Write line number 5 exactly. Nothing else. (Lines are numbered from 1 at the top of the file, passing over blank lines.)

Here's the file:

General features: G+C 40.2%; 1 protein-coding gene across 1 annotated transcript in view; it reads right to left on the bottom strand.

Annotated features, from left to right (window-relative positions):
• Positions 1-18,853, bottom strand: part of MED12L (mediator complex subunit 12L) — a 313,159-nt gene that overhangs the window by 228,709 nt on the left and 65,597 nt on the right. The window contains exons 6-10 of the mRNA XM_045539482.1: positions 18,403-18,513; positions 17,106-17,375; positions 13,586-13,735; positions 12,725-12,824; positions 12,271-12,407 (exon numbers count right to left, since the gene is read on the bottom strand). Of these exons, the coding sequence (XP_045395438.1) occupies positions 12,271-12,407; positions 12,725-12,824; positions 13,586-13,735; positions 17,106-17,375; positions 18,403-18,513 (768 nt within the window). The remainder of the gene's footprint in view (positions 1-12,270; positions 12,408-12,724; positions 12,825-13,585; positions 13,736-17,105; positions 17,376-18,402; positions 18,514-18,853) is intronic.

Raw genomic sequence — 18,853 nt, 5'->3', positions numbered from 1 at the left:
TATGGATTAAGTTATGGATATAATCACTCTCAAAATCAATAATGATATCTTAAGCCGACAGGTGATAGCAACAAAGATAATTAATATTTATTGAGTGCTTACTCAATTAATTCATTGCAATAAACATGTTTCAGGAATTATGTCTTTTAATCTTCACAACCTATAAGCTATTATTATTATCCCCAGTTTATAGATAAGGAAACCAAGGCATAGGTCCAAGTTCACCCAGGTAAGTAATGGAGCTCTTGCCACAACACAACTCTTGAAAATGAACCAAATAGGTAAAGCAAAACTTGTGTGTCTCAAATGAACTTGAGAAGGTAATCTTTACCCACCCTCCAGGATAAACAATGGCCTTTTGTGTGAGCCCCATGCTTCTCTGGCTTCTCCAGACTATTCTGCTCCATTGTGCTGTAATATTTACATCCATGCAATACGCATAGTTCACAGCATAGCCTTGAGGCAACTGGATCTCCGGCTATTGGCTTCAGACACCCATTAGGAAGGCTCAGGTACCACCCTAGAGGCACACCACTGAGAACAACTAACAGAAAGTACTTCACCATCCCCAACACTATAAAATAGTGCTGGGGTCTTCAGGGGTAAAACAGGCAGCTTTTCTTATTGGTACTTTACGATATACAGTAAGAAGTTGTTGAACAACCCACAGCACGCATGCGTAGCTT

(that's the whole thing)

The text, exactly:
TATGGATTAAGTTATGGATATAATCACTCTCAAAATCAATAATGATATCTTAAGCCGACAGGTGATAGCAACAAAGATAATTAATATTTATTGAGTGCTTACTCAATTAATTCATTGCAATAAACATGTTTCAGGAATTATGTCTTTTAATCTTCACAACCTATAAGCTATTATTATTATCCCCAGTTTATAGATAAGGAAACCAAGGCATAGGTCCAAGTTCACCCAGGTAAGTAATGGAGCTCTTGCCACAACACAACTCTTGAAAATGAACCAAATAGGTAAAGCAAAACTTGTGTGTCTCAAATGAACTTGAGAAGGTAATCTTTACCCACCCTCCAGGATAAACAATGGCCTTTTGTGTGAGCCCCATGCTTCTCTGGCTTCTCCAGACTATTCTGCTCCATTGTGCTGTAATATTTACATCCATGCAATACGCATAGTTCACAGCATAGCCTTGAGGCAACTGGATCTCCGGCTATTGGCTTCAGACACCCATTAGGAAGGCTCAGGTACCACCCTAGAGGCACACCACTGAGAACAACTAACAGAAAGTACTTCACCATCCCCAACACTATAAAATAGTGCTGGGGTCTTCAGGGGTAAAACAGGCAGCTTTTCTTATTGGTACTTTACGATATACAGTAAGAAGTTGTTGAACAACCCACAGCACGCATGCGTAGCTT